The Giraffe-Necked Woman

by Chris Buchanan
Poetry, 2020

 

Pretty sure no-one else can see
the giraffe-necked woman.
She only sees me:
she looks no-where else,
waits for me motionless behind blinds,
walls, trees, the dark, closed eyes,

her lids are relaxed, always as if amused,
lazily leaned into laughter lines
and her open mouth smile
so distended, her jaw
must be long broken, lips long gaped to
sticking that way, fastened, aching
long open, cartilege stiff,
the look never breaking,

Sometimes I meet her eyes,
stare her down, scrabble for the magic words.
Her reaction is resting there ready,
on me before I speak.

The neck is so I can’t forgot, I guess:
she’s never explained any of it.
I get the impression I wouldn’t get it.
Or it’s funnier if I don’t know.

Kong Versus the New Dogs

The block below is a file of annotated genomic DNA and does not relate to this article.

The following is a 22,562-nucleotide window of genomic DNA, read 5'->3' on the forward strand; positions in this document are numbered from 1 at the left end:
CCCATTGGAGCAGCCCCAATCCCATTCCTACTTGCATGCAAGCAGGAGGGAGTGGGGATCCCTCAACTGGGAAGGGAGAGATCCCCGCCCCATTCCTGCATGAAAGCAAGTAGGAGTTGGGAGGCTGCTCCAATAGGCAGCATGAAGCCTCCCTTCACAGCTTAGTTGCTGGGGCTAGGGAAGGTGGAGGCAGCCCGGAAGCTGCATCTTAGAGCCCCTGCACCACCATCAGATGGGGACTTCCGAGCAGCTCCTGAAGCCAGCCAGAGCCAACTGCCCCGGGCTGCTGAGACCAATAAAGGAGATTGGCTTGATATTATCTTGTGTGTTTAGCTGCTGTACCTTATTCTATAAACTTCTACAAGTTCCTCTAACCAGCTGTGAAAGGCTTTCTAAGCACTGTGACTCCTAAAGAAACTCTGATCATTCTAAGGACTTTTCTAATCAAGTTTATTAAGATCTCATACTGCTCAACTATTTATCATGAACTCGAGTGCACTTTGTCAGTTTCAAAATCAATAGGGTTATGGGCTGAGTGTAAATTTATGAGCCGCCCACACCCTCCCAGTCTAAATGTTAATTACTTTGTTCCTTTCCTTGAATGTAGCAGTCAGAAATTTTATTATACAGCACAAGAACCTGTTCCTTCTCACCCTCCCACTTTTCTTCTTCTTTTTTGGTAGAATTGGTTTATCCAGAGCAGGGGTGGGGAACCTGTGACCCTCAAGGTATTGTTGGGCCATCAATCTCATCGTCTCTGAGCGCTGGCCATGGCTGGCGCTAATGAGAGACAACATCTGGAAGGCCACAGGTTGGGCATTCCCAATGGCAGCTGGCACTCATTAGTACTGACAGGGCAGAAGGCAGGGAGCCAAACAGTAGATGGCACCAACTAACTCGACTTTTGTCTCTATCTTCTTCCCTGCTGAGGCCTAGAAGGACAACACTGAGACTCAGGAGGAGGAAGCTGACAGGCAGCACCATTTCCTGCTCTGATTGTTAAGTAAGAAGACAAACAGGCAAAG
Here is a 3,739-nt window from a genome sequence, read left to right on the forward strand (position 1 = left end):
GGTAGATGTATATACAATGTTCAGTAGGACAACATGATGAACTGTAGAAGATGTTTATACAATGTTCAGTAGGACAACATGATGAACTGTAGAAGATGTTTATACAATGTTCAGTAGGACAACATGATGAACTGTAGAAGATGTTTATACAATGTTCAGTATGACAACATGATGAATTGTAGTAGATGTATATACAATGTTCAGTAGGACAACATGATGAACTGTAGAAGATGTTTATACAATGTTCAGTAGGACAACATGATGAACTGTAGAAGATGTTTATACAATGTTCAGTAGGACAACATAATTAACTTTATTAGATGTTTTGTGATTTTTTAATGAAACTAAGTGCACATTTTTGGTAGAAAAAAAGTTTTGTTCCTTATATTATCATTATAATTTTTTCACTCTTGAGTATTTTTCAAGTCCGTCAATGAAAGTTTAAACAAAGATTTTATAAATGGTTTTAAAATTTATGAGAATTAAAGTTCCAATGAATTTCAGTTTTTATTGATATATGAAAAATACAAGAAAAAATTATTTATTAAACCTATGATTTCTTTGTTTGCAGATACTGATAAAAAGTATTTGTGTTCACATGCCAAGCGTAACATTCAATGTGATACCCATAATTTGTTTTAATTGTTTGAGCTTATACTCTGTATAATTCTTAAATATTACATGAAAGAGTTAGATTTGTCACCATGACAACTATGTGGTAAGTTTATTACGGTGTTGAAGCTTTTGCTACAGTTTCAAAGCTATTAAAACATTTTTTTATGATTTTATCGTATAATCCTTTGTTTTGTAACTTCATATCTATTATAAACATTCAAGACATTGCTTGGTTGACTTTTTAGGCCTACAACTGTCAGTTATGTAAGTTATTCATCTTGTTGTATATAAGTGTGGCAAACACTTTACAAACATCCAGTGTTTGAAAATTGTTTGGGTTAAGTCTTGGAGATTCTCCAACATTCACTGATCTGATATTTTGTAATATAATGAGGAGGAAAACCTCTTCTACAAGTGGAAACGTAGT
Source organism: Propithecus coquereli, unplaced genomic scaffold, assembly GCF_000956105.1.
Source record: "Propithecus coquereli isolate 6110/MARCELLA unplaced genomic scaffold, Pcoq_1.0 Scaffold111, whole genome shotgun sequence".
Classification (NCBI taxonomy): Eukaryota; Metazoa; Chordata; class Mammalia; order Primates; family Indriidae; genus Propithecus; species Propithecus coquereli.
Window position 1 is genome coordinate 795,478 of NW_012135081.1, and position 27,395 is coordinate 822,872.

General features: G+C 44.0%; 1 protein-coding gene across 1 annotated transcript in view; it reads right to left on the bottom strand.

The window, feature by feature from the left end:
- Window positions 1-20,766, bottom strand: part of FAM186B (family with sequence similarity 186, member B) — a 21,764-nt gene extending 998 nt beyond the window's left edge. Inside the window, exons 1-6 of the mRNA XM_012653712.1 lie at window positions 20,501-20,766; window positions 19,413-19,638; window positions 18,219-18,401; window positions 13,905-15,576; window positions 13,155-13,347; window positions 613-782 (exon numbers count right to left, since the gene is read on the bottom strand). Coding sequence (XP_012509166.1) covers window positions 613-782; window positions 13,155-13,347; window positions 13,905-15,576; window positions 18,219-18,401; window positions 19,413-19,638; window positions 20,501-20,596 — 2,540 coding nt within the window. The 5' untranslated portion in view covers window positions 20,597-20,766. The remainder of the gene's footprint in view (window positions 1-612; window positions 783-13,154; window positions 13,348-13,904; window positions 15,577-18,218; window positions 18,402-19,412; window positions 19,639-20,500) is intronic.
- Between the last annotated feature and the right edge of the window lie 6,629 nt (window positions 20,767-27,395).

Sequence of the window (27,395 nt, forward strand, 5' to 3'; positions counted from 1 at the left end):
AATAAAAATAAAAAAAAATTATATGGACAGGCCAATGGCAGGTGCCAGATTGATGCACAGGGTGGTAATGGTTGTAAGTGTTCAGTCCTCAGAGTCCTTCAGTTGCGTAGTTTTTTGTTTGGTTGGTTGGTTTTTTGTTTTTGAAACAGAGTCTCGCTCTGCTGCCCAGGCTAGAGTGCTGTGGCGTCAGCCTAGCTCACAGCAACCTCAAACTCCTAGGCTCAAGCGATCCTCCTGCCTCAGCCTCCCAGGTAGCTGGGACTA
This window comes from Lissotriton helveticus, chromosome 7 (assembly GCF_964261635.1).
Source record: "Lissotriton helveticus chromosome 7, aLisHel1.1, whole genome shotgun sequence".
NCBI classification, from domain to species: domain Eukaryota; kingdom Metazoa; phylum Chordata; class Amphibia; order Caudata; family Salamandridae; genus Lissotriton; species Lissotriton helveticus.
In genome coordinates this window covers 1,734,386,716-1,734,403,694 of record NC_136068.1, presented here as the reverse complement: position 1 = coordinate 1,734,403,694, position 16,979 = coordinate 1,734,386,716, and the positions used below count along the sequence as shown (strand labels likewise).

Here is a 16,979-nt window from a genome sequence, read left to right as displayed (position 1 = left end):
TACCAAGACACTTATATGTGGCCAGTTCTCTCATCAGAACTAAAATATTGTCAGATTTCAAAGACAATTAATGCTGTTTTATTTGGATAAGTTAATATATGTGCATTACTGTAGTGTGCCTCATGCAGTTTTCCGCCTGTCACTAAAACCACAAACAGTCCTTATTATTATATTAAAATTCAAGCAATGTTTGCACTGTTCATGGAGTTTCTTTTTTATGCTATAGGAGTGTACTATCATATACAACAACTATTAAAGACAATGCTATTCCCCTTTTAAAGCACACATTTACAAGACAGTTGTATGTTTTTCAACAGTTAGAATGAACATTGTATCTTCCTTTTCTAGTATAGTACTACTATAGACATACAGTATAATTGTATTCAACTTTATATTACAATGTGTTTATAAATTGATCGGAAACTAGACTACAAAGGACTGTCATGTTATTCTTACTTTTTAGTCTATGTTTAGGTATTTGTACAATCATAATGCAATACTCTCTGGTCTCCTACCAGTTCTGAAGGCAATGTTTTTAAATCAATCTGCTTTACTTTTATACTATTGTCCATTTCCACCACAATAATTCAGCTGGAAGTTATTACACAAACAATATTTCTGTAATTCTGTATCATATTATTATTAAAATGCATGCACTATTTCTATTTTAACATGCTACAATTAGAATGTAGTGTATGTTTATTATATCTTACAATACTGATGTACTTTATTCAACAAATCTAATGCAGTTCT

by Chris Buchanan
Poetry, 2020

I saw them first, the dogs
with the eyes gone white,
eye muscles taught with fright
and hunger til they plinked, snap, flapped back
and couldn’t get back
the right way

I saw them at steel turnstiles
teeth bared at nothing,
nothing I could see, look locked on
at anything that didn’t turn back,
show its belly,
tails bristling, breaking brittle, little knuckle cracks
almost
like a laugh
just like in the history books

and I ran

charging, screaming past words, fighting like an ape,
powerful, King Kong pulling back the jaws,
taking in the claws, fresh wire shooting black to cover the scars
whatever

and I stomped them down and threw them downriver,
cracked their backs and watched them sink, slack,

breathless and done for
now and forever
and they’re gone

no not really